It's probably better for American political leadersthat we forgetthe U.S. bombing of Cambodia. "A massive bombing campaign in Cambodia. Anything that flies on anything that moves," was how Secretary of State Henry Kissinger put it in 1970 (NY Times, 5/27/04), reflecting Richard Nixon's concern that the large-scale aerial bombing wasn't doing enough damage. In 2000, President Bill Clinton released Air Force records on the U.S. bombing of Cambodia, Laos and Vietnam. As Taylor Owen and Ben Kiernan wrote (Walrus, 10/06): The still-incomplete database (it has several "dark" periods) reveals that from October 4, 1965, to August 15, 1973, the United […]
Veteran corporate journalists tend to dismiss the Internet age for delivering news with a point of view. In the good old days, you received a broad array of information from a broad array of guests. But nowadays you only read or watch things that conform to your political point of view. It's not clear that this is even true, but it's pretty unconvincing coming from the likes of former Nightline host Ted Koppel (via TVNewser, 4/13/10). In response to a question from anchor Katty Kay about a new Pew Research survey–in which 64 percent of broadcast news executives believe the […]
According to a report in the New York Times (2/11/09), NBC is launching a new series to track down and expose war criminals. The network's planhas attracted some criticism from U.S. officials and human rights experts, who are concerned that the network's journalists might be publicizing false accusations against the suspects they're "confronting" on the air. (The show sounds eerily similar to the network's To Catch a Predator series, whichpurported to bustsexual predators.) The first suspect is apparently Leopold Munyakazi, a visiting professor at a Maryland college who has been accused by Rwandan authorities of participating in the 1994 genocide […]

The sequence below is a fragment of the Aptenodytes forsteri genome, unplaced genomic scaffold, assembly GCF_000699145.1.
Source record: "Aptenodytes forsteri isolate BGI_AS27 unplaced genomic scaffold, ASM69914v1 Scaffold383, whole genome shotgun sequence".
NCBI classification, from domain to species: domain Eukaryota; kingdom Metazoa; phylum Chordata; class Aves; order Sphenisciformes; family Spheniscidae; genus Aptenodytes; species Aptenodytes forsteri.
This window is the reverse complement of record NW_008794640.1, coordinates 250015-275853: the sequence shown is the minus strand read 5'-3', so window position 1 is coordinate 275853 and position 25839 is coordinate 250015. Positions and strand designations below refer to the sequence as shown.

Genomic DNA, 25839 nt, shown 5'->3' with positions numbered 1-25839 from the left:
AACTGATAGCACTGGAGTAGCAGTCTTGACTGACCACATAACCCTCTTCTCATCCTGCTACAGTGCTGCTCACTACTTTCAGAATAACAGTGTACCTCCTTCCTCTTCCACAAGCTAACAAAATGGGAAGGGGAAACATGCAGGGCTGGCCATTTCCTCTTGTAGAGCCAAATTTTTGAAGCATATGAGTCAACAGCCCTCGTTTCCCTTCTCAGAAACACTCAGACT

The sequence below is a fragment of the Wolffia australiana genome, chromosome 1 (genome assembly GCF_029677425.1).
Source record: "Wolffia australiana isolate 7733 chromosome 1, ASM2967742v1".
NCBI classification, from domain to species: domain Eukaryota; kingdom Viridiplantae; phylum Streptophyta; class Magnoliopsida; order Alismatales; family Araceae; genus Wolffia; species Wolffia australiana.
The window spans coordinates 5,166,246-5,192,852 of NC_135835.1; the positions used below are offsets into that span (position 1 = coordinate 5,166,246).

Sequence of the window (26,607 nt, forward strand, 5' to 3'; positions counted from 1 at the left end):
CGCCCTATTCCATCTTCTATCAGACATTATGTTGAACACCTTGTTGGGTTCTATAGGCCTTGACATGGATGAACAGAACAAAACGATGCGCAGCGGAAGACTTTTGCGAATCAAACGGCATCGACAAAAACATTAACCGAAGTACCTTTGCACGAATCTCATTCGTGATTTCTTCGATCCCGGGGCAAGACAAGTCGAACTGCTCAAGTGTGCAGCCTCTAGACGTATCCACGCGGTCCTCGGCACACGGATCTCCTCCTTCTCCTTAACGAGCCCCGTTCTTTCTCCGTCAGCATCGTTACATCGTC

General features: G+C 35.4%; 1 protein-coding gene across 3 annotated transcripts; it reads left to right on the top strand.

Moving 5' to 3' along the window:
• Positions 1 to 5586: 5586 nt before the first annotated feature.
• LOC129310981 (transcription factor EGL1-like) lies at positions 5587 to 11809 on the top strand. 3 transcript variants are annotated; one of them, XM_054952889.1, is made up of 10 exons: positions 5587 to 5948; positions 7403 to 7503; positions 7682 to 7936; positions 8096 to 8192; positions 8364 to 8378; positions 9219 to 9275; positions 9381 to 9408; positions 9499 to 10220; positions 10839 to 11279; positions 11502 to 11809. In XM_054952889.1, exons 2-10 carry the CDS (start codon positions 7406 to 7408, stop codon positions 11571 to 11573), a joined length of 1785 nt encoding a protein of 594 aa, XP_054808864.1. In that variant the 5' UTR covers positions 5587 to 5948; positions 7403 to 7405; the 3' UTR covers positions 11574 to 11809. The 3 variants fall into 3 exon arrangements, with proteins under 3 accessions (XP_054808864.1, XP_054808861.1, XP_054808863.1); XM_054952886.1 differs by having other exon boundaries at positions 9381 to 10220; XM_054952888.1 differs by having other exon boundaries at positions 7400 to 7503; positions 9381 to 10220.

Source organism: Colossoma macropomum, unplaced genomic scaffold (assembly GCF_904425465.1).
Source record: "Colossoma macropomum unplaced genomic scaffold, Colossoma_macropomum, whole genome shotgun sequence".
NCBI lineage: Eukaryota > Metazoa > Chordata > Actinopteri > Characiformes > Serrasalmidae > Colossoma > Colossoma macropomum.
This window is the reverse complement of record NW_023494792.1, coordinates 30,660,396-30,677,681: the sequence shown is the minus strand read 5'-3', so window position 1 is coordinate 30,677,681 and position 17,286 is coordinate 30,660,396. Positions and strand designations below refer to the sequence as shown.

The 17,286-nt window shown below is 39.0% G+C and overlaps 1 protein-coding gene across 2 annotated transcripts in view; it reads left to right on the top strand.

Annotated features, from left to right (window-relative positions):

Time magazine tells us about Obama's chief economic adviser: His controversial comments about women's aptitude for math and science were a reminder that he operates best when he is working behind the scenes. Oh, so that was the lesson. I had been under the misapprehension that the lesson had something to do with Larry Summers' sexism. Time also writes that of Obama's incoming economic team, Summers is the one to watch. He is expected to do for the economy what strong-minded and ambitious National Security Advisers like Henry Kissinger have done for foreign policy: plan it, set it and control […]
The Washington Post (9/28/08) gathered reactions from "foreign policy analysts and others" to last Friday's debate on international policy, and what's striking is how hawkish the Post's circle of foreign policy experts is. The lineup included Henry A. Kissinger–inevitably–and a bunch of hawks from right-wing think tanks and/or the Bush administration: Danielle Pletka of AEI, Michael Rubin of AEI and Rumsfeld's Pentagon, Patrick Clawson of WINEP (who co-wrote a book with Rubin) and David Makovsky of WINEP. Michael O'Hanlon works at the centrist Brookings but is a famous Iraq hawk. Those who aren't obvious hawks mostly have Republican connections: Michael […]